The Ombudsman for Short Term Insurance has issued the latest issue of the OSTI Briefcase for 2016. We take a look at two case studies in this issue which relates to clear information not being provided. We highlight the importance of understanding what is expected of financial advisors when providing clients with information about a financial product.
Case Study 1 – Motor Vehicle Inspection not done as per requirement of policy schedule
The client sought assistance from the Ombud after her claim for damages to her vehicle was rejected by her insurer. The reason for this rejection was two-fold. Firstly, the client had not had the vehicle inspected at inception of cover. The policy states that should the insured fail to do so, the insurer will be entitled to limit the scope of the cover to third party cover only. In addition, the client informed the insurer at inception of the policy that the vehicle was brand new which was, in fact not the case.
The Ombud investigated the complaint and found that the client was informed of the inspection requirement and was made aware of the consequences of non-compliance. The policy schedule was also sent to the insured which contained the special condition of the inspection. The Ombudsman found that the insurer was entitled to reject her claim as she provided them with incorrect information.
Case Study 2 – Failure to disclose all Previous Incidents and Claims
The client’s claim was rejected by the insurer after fire damages occurred to his house. The insurer rejected the claim because at underwriting stage, the client did not fully disclose losses previously suffered. The client’s defence was that the insurer should have conducted a background check on him at inception of the policy. The insurer defended itself upon finding that during the validation of the claim, it learnt that the client had eight previous claims prior to inception of the policy, however he only disclosed one. The insurer advised that had the previous claims been disclosed, it would not have accepted the client as a risk based on his claims history.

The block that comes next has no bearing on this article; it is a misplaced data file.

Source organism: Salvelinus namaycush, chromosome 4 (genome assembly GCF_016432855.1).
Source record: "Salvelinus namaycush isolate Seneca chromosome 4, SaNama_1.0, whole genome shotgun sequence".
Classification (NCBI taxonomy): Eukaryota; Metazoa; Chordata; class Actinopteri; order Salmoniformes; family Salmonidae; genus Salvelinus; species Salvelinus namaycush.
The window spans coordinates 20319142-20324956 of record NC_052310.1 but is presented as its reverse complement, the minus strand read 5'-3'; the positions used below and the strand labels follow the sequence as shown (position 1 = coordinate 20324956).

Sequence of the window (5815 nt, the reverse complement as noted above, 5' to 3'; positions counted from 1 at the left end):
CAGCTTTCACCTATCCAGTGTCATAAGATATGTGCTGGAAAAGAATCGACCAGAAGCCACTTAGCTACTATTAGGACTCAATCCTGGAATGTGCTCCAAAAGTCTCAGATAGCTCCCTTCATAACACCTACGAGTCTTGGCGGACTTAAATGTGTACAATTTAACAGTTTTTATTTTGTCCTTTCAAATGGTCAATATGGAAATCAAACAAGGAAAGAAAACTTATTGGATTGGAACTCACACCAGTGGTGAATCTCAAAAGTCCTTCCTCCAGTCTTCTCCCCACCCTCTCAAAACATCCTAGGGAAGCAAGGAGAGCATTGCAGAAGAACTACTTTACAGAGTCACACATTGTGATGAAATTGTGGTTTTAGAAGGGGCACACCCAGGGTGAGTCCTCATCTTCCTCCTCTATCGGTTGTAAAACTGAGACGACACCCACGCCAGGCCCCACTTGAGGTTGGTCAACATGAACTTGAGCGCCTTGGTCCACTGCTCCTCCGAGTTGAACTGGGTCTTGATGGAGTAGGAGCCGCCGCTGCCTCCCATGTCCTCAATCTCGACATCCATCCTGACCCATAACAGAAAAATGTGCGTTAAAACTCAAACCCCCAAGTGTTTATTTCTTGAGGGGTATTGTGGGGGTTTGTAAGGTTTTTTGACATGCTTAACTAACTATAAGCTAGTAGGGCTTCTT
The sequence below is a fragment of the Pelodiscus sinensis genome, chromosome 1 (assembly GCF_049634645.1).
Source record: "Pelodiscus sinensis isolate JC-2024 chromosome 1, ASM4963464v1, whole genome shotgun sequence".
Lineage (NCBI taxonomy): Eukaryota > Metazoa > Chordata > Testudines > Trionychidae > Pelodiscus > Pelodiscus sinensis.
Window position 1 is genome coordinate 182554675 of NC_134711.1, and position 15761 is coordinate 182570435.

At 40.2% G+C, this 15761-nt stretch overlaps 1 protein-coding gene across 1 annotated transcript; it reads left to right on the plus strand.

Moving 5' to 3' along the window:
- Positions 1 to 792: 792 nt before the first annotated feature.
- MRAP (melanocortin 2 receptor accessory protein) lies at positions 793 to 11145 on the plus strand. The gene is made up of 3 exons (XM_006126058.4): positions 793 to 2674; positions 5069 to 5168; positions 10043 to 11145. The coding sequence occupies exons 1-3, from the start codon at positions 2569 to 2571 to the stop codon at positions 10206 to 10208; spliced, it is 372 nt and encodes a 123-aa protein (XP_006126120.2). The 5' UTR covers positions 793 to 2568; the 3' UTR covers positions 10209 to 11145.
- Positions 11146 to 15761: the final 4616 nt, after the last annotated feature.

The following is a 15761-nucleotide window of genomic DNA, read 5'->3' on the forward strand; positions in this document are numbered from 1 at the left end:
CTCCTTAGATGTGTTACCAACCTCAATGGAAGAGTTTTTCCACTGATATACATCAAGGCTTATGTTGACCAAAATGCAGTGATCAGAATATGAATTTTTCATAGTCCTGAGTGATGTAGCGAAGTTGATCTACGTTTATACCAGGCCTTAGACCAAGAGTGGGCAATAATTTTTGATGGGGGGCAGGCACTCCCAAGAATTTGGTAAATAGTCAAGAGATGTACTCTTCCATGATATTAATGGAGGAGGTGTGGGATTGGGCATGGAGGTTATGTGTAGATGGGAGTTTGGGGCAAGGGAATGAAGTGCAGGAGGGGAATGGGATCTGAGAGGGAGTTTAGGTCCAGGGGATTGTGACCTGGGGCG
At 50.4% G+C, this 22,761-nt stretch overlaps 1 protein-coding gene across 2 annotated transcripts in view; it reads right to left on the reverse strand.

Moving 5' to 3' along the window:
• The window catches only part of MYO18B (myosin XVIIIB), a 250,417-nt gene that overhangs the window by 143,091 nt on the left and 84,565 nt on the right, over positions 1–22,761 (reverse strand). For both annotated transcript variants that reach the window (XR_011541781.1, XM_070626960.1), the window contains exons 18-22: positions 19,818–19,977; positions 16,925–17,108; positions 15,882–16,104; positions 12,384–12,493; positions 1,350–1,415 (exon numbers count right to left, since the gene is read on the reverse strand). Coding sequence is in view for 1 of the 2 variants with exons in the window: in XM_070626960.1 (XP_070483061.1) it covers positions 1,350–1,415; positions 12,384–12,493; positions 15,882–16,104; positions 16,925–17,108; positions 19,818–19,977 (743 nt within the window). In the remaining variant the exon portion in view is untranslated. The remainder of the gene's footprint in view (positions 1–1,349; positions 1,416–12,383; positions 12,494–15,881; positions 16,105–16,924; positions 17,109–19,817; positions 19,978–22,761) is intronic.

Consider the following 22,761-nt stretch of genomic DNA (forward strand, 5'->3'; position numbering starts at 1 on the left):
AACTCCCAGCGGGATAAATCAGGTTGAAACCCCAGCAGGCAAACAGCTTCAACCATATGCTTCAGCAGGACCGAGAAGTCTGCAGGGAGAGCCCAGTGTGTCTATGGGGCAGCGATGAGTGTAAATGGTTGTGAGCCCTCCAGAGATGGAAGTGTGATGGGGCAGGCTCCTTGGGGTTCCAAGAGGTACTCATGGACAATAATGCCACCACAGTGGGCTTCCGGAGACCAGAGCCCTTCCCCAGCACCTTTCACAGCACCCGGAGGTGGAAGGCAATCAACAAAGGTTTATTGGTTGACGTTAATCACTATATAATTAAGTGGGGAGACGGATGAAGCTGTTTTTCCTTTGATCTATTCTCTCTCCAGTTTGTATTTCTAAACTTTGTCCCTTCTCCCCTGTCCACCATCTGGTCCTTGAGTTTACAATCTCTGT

The Ombud found that the client provided the insurer with incorrect information and did not fully disclose all of his previous claims or losses when he was requested to do so. The client was provided with all of the policy schedule documents within the 30 days of inception of the policy which created an obligation for the client to acquaint himself with the information.
The Ombud upheld the insurer’s rejection of the claim as well as the voidance of the policy and all premiums paid by the client were refunded to him.
Key Learning Points:
Both of the cases discussed above highlight the importance of providing clear information. In both cases the clients’ complaints were rejected owing to them not providing honest and clear information to the insurer.
Although these complaints were referred to the Short Term Insurance Ombud, we think that there are some lessons that financial advisors can take out of these cases. There have been instances where a client first seeks recourse through the Short Term Insurance Ombud and, when unsuccessful, then looks to the FAIS Ombud for recourse against the financial advisor for inappropriate advice or lack of information provided.